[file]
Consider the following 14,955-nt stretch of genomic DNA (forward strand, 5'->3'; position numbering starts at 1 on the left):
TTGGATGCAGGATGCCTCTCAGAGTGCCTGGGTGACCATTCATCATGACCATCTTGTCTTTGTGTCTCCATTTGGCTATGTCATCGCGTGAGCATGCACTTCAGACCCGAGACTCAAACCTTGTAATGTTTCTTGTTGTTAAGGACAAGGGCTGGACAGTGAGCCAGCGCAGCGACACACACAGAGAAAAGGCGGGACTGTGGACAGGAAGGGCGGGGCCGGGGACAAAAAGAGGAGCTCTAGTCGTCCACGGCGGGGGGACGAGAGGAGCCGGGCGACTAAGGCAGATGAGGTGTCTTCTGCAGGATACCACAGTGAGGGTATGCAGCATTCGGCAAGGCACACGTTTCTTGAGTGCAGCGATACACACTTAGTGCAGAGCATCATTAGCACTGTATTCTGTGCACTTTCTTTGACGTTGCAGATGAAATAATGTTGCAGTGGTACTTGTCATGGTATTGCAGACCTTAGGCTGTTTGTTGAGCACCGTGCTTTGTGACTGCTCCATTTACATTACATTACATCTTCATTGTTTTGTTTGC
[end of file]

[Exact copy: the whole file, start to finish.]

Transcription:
Consider the following 14,955-nt stretch of genomic DNA (forward strand, 5'->3'; position numbering starts at 1 on the left):
TTGGATGCAGGATGCCTCTCAGAGTGCCTGGGTGACCATTCATCATGACCATCTTGTCTTTGTGTCTCCATTTGGCTATGTCATCGCGTGAGCATGCACTTCAGACCCGAGACTCAAACCTTGTAATGTTTCTTGTTGTTAAGGACAAGGGCTGGACAGTGAGCCAGCGCAGCGACACACACAGAGAAAAGGCGGGACTGTGGACAGGAAGGGCGGGGCCGGGGACAAAAAGAGGAGCTCTAGTCGTCCACGGCGGGGGGACGAGAGGAGCCGGGCGACTAAGGCAGATGAGGTGTCTTCTGCAGGATACCACAGTGAGGGTATGCAGCATTCGGCAAGGCACACGTTTCTTGAGTGCAGCGATACACACTTAGTGCAGAGCATCATTAGCACTGTATTCTGTGCACTTTCTTTGACGTTGCAGATGAAATAATGTTGCAGTGGTACTTGTCATGGTATTGCAGACCTTAGGCTGTTTGTTGAGCACCGTGCTTTGTGACTGCTCCATTTACATTACATTACATCTTCATTGTTTTGTTTGC